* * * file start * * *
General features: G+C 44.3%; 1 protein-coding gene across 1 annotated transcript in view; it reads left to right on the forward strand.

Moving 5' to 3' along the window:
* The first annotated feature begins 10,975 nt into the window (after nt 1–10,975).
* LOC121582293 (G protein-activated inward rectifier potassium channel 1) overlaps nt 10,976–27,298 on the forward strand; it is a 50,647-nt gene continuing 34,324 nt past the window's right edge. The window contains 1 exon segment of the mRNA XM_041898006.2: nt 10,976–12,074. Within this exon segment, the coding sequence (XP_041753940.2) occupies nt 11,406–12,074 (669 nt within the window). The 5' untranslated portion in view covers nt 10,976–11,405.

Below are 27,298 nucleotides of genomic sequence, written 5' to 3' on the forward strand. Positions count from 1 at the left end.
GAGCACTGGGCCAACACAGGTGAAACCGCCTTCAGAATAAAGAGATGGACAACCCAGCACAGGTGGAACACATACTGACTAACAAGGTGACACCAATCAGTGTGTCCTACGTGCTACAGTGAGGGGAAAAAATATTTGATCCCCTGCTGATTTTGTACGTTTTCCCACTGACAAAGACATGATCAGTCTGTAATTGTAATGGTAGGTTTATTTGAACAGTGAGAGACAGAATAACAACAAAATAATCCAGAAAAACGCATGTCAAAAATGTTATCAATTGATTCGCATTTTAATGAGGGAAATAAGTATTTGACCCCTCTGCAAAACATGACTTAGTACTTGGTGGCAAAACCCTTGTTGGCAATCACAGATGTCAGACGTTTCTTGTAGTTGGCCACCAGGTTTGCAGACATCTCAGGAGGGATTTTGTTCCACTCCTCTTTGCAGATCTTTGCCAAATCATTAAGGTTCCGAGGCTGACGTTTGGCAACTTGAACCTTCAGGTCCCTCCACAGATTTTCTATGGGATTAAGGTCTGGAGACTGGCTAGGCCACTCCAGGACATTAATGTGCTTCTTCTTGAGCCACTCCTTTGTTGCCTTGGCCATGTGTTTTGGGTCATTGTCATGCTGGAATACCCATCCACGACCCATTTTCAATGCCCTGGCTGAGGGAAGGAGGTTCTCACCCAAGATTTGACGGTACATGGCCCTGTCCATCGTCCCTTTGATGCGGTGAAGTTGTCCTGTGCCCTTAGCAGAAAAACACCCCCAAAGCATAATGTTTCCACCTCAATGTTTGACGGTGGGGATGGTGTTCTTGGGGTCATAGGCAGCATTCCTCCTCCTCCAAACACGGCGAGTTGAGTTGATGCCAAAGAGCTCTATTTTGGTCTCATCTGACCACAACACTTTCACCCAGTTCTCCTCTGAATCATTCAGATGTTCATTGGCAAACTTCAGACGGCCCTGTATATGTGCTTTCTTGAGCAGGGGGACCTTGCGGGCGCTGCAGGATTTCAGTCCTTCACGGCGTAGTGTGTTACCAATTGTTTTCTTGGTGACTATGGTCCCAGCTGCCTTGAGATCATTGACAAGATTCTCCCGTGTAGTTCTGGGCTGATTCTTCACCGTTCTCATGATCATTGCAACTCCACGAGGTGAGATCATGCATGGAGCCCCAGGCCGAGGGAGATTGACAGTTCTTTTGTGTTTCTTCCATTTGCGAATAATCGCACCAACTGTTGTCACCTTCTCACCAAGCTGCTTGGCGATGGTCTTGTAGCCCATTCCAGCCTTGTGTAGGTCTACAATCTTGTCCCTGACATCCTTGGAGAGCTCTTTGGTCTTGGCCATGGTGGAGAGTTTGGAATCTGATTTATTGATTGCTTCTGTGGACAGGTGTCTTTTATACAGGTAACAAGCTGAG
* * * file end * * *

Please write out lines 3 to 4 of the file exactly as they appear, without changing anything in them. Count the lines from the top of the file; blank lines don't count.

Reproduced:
* The first annotated feature begins 10,975 nt into the window (after nt 1–10,975).
* LOC121582293 (G protein-activated inward rectifier potassium channel 1) overlaps nt 10,976–27,298 on the forward strand; it is a 50,647-nt gene continuing 34,324 nt past the window's right edge. The window contains 1 exon segment of the mRNA XM_041898006.2: nt 10,976–12,074. Within this exon segment, the coding sequence (XP_041753940.2) occupies nt 11,406–12,074 (669 nt within the window). The 5' untranslated portion in view covers nt 10,976–11,405.